Q&A: Clean Indie Reads with Lia London 2

Three-time black-belt Lia London is the author of contemporary novels. She also is the founder of Clean Indie Reads, an organization of over 3700 authors, illustrators, and marketing specialists who work in the independent publishing industry. She will chat about what she learned from stage-writing, how she got into martial arts, and what she’s observed as one of the pioneers in clean indie publishing.

Q. Thanks for chatting with me Lia. Yesterday you said you were teaching an online course? Or today? What is it on?

A. I’m an assistant instructor at a martial arts studio. Since Covid19 shut us down in the actual dojo, we’ve been running classes on Zoom.

Q. Whoa! I did not see that coming. I thought it was writing related. Cool!! Before we proceed, I have to say I have always liked your name. Lia London. Sounds like a stage name. Is it your real name and if so, how did your parents name you?

A. Hahaha! You are not the first person to suspect it was a stage name, and I did do a lot of theatrical and musical performing for a couple of decades, so it served me well. But yes, it’s my real name. I was supposed to be born Clifford Stuart London, and then I wasn’t. They’d picked another first name IF I was a girl, but didn’t like it as much, so they quickly came up with Lia because they’d been in Hawaii recently, it sounded Polynesian, and it went with London so nicely.

I’m very grateful!!

Q. Ha ha ha. Lia does go better with you than Clifford! LOL How long have you been a martial arts instructor and how did you get into doing that? (I promise we will go back to writing questions.)

A. No worries, it’s part of who I am, too!

The whole story of how I got into martial arts is too long tell now, but part way through my journey, I realized how it empowered kids who were often overlooked elsewhere. I wanted to be out on the mat to help them and cheer them on. To do that, I needed the black belt, so I went all the way. Next year, I’ll be testing for my 3rd degree. I started at age 40!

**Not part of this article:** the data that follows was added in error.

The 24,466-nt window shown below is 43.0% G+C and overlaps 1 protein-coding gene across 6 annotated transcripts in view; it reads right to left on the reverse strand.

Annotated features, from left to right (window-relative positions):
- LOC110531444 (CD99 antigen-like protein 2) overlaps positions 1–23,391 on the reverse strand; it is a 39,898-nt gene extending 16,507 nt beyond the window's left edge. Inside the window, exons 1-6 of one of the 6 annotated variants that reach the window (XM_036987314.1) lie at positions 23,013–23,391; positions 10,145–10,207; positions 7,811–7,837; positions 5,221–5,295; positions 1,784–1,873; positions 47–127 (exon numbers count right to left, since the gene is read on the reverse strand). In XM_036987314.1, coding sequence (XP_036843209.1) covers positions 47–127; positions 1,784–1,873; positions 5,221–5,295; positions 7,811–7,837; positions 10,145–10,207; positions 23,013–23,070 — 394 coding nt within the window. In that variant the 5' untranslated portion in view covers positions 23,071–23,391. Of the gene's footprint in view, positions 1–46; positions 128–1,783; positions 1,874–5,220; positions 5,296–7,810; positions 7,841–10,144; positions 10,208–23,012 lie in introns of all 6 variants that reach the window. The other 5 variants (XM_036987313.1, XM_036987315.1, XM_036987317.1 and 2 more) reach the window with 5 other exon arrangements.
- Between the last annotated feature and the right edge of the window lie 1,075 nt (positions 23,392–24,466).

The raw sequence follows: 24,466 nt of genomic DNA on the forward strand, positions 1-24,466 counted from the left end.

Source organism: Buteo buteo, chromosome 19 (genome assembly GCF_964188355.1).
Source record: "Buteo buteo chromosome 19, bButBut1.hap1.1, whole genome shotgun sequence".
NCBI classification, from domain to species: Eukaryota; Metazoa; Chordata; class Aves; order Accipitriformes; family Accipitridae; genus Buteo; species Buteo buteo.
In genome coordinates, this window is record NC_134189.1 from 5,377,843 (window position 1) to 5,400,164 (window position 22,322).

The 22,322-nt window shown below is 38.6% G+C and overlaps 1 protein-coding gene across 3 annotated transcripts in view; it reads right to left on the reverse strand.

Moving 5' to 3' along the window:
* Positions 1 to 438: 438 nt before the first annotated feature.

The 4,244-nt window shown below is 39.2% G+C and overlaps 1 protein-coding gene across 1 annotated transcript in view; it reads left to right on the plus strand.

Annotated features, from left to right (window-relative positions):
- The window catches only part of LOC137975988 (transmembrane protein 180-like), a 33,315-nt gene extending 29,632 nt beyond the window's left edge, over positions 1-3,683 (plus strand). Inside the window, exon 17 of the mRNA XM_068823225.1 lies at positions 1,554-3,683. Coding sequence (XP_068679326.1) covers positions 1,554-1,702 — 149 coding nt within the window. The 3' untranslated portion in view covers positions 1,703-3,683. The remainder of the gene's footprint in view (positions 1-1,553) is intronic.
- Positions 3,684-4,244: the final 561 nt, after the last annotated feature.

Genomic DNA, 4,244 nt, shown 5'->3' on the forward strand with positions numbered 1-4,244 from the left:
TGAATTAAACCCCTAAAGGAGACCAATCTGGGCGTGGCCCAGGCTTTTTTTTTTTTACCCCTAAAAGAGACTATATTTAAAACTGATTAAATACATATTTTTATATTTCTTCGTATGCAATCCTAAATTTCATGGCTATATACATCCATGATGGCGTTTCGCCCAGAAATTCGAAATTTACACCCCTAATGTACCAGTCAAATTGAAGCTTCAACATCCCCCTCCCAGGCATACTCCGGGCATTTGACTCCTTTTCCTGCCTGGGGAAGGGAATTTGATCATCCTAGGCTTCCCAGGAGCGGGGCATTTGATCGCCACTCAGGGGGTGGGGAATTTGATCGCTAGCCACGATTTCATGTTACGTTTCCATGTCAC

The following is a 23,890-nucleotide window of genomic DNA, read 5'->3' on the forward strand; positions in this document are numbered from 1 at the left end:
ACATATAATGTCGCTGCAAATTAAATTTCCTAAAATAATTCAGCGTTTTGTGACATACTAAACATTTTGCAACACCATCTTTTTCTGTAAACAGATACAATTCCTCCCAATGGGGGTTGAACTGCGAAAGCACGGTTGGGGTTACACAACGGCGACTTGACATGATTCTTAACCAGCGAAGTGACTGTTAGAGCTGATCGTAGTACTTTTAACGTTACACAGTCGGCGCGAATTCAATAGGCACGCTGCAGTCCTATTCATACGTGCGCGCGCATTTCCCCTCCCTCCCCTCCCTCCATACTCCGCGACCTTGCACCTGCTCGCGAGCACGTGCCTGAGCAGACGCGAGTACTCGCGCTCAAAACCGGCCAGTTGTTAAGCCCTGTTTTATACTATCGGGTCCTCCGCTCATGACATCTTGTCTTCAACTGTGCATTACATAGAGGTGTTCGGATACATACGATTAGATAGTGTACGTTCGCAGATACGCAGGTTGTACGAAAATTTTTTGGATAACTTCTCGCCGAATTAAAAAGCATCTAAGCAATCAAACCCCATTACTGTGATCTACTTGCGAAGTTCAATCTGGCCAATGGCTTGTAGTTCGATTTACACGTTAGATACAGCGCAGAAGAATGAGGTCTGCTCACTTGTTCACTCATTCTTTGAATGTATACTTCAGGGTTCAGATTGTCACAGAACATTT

Now I’m 51! It was my version of a midlife crisis, perhaps!

Q. What happened when you were age 40? As in, how did you get that motivation to do something like that? (or is that the long backstory LOL…)

A. I stopped caring as much if people thought I was awkward and just tried something new. Again, long story, but I had a trainer whose real name was Jack Chan (not THE) who taught me a kata once. I loved it, and he convinced me to find a martial art studio. It’s great for strength, balance, and cardio, and because it is so diverse in its aspects, I can adjust it to my needs as a middle-aged, solidly-constructed woman. I’m no cage fighter. I’m more like Kung Fu Panda.

Q. Jack Chan! You can’t make this up. Ha ha. That is awesome. Before I ask you about Clean Indie Reads, let’s segue to your publishing journey. What got you into publishing and how many books do you have out now?

A. I’ll go count those in a minute, but it’s about 25?

Q. A guesstimate is great!

A. I had been writing scripts on-demand for schools, churches, pageants, etc. for decades. I even wrote a musical that was produced by a summer children’s theater company. I’d never been able to get a story in prose, though. I think in terms of dialogue. Then, one morning, I woke up with an idea, a vision, if you will. I sat down to write about it, and the beginning of my first novel came to life. About a year later, I found a publisher, who shall remain nameless, who did nothing to promote my book, charged too much for it, and never bothered to pay me the royalties for the copies I sold. By that time, I’d met other authors, both indie and traditionally published. I decided to test the indie waters using a collaborative fiction project on my blog. Once I figured out how to format and make my own covers, I raced ahead from there. I got the rights to my first story back and plan on turning it into a series next year.